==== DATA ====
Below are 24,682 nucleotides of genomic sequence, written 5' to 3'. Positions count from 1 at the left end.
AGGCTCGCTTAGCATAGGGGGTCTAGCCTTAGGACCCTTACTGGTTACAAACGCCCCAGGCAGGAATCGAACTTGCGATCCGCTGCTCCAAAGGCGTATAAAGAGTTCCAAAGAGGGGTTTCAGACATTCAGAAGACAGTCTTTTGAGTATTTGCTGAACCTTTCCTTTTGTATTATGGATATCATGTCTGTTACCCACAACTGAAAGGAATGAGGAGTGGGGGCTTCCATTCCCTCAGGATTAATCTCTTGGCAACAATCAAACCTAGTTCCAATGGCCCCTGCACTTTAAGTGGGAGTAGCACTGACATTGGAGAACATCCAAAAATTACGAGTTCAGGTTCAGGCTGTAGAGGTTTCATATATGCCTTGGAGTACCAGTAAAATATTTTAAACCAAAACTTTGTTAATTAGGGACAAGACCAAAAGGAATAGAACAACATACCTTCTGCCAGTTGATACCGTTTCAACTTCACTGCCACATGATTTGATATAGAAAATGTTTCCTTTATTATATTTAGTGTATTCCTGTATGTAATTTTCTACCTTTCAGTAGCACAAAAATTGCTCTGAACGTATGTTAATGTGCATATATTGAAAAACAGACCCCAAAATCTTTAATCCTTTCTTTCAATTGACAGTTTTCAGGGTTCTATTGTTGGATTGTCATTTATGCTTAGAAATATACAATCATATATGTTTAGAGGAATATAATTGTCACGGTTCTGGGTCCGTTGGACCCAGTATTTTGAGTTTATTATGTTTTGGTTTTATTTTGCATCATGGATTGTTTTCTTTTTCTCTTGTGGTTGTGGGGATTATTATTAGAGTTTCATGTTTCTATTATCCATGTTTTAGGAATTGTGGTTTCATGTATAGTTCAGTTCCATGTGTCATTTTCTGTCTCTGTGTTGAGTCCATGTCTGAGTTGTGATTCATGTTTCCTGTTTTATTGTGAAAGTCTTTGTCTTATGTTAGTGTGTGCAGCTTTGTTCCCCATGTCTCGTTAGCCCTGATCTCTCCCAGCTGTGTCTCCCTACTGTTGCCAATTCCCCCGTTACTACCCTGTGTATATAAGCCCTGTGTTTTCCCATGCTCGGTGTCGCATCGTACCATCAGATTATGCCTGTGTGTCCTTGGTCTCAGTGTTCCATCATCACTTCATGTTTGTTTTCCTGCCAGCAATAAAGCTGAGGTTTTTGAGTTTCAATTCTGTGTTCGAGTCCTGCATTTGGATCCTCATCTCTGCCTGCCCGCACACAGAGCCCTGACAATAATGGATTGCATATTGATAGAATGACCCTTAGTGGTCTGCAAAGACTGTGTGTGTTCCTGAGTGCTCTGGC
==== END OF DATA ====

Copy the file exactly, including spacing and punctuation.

Below are 24,682 nucleotides of genomic sequence, written 5' to 3'. Positions count from 1 at the left end.
AGGCTCGCTTAGCATAGGGGGTCTAGCCTTAGGACCCTTACTGGTTACAAACGCCCCAGGCAGGAATCGAACTTGCGATCCGCTGCTCCAAAGGCGTATAAAGAGTTCCAAAGAGGGGTTTCAGACATTCAGAAGACAGTCTTTTGAGTATTTGCTGAACCTTTCCTTTTGTATTATGGATATCATGTCTGTTACCCACAACTGAAAGGAATGAGGAGTGGGGGCTTCCATTCCCTCAGGATTAATCTCTTGGCAACAATCAAACCTAGTTCCAATGGCCCCTGCACTTTAAGTGGGAGTAGCACTGACATTGGAGAACATCCAAAAATTACGAGTTCAGGTTCAGGCTGTAGAGGTTTCATATATGCCTTGGAGTACCAGTAAAATATTTTAAACCAAAACTTTGTTAATTAGGGACAAGACCAAAAGGAATAGAACAACATACCTTCTGCCAGTTGATACCGTTTCAACTTCACTGCCACATGATTTGATATAGAAAATGTTTCCTTTATTATATTTAGTGTATTCCTGTATGTAATTTTCTACCTTTCAGTAGCACAAAAATTGCTCTGAACGTATGTTAATGTGCATATATTGAAAAACAGACCCCAAAATCTTTAATCCTTTCTTTCAATTGACAGTTTTCAGGGTTCTATTGTTGGATTGTCATTTATGCTTAGAAATATACAATCATATATGTTTAGAGGAATATAATTGTCACGGTTCTGGGTCCGTTGGACCCAGTATTTTGAGTTTATTATGTTTTGGTTTTATTTTGCATCATGGATTGTTTTCTTTTTCTCTTGTGGTTGTGGGGATTATTATTAGAGTTTCATGTTTCTATTATCCATGTTTTAGGAATTGTGGTTTCATGTATAGTTCAGTTCCATGTGTCATTTTCTGTCTCTGTGTTGAGTCCATGTCTGAGTTGTGATTCATGTTTCCTGTTTTATTGTGAAAGTCTTTGTCTTATGTTAGTGTGTGCAGCTTTGTTCCCCATGTCTCGTTAGCCCTGATCTCTCCCAGCTGTGTCTCCCTACTGTTGCCAATTCCCCCGTTACTACCCTGTGTATATAAGCCCTGTGTTTTCCCATGCTCGGTGTCGCATCGTACCATCAGATTATGCCTGTGTGTCCTTGGTCTCAGTGTTCCATCATCACTTCATGTTTGTTTTCCTGCCAGCAATAAAGCTGAGGTTTTTGAGTTTCAATTCTGTGTTCGAGTCCTGCATTTGGATCCTCATCTCTGCCTGCCCGCACACAGAGCCCTGACAATAATGGATTGCATATTGATAGAATGACCCTTAGTGGTCTGCAAAGACTGTGTGTGTTCCTGAGTGCTCTGGC